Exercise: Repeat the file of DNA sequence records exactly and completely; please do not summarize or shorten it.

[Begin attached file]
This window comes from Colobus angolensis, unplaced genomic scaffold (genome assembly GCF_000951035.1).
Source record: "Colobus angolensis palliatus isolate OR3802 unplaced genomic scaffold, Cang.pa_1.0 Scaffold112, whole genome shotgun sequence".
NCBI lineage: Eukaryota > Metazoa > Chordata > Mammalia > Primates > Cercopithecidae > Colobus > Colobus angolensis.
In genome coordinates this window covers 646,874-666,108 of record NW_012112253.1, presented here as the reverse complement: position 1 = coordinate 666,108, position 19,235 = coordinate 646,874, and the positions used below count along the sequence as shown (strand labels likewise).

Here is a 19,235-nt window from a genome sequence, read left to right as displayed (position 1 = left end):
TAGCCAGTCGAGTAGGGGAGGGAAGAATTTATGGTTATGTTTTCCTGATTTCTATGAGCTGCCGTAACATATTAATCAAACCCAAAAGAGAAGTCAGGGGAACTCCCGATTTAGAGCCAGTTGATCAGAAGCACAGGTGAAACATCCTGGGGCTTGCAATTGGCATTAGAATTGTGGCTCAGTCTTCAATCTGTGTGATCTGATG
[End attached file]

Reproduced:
This window comes from Colobus angolensis, unplaced genomic scaffold (genome assembly GCF_000951035.1).
Source record: "Colobus angolensis palliatus isolate OR3802 unplaced genomic scaffold, Cang.pa_1.0 Scaffold112, whole genome shotgun sequence".
NCBI lineage: Eukaryota > Metazoa > Chordata > Mammalia > Primates > Cercopithecidae > Colobus > Colobus angolensis.
In genome coordinates this window covers 646,874-666,108 of record NW_012112253.1, presented here as the reverse complement: position 1 = coordinate 666,108, position 19,235 = coordinate 646,874, and the positions used below count along the sequence as shown (strand labels likewise).

Here is a 19,235-nt window from a genome sequence, read left to right as displayed (position 1 = left end):
TAGCCAGTCGAGTAGGGGAGGGAAGAATTTATGGTTATGTTTTCCTGATTTCTATGAGCTGCCGTAACATATTAATCAAACCCAAAAGAGAAGTCAGGGGAACTCCCGATTTAGAGCCAGTTGATCAGAAGCACAGGTGAAACATCCTGGGGCTTGCAATTGGCATTAGAATTGTGGCTCAGTCTTCAATCTGTGTGATCTGATG